Figure 7
Effects of HC on the cellular production of ROS. KB cells (5×105 cells) in 100 mm culture dishes (10 ml, DMEM with 10% FCS) were exposed to HC. Cells were stained with DCFH-DA for 30 min, collected in PBS and subjected ...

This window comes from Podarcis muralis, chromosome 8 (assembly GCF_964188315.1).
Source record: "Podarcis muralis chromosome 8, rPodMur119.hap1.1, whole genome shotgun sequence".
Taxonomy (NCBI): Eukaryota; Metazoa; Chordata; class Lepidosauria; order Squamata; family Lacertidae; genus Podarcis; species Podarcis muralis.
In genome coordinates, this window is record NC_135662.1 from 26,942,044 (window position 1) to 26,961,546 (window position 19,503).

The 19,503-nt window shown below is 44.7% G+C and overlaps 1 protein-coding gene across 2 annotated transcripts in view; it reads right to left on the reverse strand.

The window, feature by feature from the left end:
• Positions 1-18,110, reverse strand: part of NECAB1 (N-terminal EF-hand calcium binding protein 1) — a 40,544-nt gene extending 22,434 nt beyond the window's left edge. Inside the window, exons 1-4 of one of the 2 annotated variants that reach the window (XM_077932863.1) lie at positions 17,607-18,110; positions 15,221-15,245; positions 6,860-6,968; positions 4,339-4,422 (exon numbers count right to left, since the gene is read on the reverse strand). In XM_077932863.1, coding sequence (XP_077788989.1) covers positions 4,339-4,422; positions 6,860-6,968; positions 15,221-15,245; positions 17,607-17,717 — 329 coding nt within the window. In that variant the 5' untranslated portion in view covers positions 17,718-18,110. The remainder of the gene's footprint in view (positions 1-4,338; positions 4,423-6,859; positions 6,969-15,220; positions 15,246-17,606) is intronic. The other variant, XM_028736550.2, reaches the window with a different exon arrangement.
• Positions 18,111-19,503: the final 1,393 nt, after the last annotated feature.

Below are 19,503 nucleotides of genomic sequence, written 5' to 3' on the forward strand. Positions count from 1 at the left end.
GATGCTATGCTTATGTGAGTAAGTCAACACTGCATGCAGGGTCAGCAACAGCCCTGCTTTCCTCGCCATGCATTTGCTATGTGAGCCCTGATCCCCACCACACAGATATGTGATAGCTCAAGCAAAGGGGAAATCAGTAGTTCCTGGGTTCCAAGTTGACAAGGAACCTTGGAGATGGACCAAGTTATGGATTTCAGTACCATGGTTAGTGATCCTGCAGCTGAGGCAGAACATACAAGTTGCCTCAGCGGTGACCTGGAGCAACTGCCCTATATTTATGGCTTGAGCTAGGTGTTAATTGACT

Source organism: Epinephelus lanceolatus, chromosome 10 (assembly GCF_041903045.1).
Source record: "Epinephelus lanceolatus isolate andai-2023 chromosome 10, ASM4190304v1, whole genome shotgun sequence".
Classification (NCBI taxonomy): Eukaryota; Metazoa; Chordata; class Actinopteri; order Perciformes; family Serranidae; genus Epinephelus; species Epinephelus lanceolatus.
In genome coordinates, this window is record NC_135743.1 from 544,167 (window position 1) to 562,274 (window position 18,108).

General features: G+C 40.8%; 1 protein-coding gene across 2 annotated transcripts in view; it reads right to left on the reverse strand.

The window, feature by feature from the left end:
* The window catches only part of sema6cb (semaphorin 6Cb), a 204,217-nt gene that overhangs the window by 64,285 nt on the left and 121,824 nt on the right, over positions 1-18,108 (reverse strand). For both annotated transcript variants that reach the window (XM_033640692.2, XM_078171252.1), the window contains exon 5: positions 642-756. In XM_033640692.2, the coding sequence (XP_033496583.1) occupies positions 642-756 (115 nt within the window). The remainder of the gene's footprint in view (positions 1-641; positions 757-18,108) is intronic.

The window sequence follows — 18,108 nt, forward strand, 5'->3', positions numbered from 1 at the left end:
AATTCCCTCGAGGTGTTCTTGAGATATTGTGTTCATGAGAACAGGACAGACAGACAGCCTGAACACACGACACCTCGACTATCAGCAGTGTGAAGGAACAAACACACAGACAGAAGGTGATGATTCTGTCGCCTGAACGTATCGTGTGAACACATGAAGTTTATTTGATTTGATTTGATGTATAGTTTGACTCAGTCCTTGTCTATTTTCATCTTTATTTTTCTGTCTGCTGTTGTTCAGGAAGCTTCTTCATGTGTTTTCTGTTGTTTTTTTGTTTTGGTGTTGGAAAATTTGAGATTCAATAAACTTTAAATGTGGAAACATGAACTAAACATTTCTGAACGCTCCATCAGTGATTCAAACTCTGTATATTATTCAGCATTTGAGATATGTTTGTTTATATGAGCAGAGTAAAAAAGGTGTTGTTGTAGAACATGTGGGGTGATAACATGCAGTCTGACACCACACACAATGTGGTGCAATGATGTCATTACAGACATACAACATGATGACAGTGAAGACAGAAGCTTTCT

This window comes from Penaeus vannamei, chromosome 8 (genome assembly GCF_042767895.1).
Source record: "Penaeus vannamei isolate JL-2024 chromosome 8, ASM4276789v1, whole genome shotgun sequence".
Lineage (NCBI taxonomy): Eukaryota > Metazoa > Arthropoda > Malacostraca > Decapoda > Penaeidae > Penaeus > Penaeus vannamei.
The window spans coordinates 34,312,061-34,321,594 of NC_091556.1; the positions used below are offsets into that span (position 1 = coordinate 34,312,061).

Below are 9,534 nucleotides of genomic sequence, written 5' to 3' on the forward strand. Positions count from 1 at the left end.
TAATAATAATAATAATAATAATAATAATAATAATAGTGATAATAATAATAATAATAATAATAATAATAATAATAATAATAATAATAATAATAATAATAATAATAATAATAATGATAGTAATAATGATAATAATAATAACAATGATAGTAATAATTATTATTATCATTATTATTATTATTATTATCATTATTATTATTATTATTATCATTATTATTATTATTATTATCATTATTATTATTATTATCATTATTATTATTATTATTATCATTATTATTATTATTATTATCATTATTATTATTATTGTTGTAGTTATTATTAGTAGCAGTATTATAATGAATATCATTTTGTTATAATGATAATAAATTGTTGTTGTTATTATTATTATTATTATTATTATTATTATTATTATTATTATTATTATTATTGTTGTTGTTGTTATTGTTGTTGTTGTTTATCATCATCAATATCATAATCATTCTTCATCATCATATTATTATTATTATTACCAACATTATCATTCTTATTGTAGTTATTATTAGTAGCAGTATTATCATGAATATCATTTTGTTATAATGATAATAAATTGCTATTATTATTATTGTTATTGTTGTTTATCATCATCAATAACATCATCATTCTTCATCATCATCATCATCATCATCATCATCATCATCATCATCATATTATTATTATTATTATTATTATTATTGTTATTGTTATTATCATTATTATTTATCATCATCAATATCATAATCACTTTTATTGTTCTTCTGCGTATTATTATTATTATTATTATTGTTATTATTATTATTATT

In the experiment, HC is found to be an effective H2O2, superoxide radical and hydroxyl radical scavenger at concentrations ranging from 0.2 to 50 μM. HC was also found to inhibit the growth and attachment of KB cells concomitant with the induction of cell-cycle arrest and apoptosis (>100 μM). The presence of a sub-G0/G1 peak in flow cytometric histogram is concomitant with a reduction in the proportion of cells in G2/M phase, this observation reveals that apoptosis is present in HC-treated KB cells residing in G2/M phase. Since higher concentrations of HC (>0.1 mM) may induce redox changes of KB cell (GSH depletion and oxidative stress), HC may have potential antioxidative, anticarcinogenic properties and even carcinogenic effects that depend on the exposed concentrations.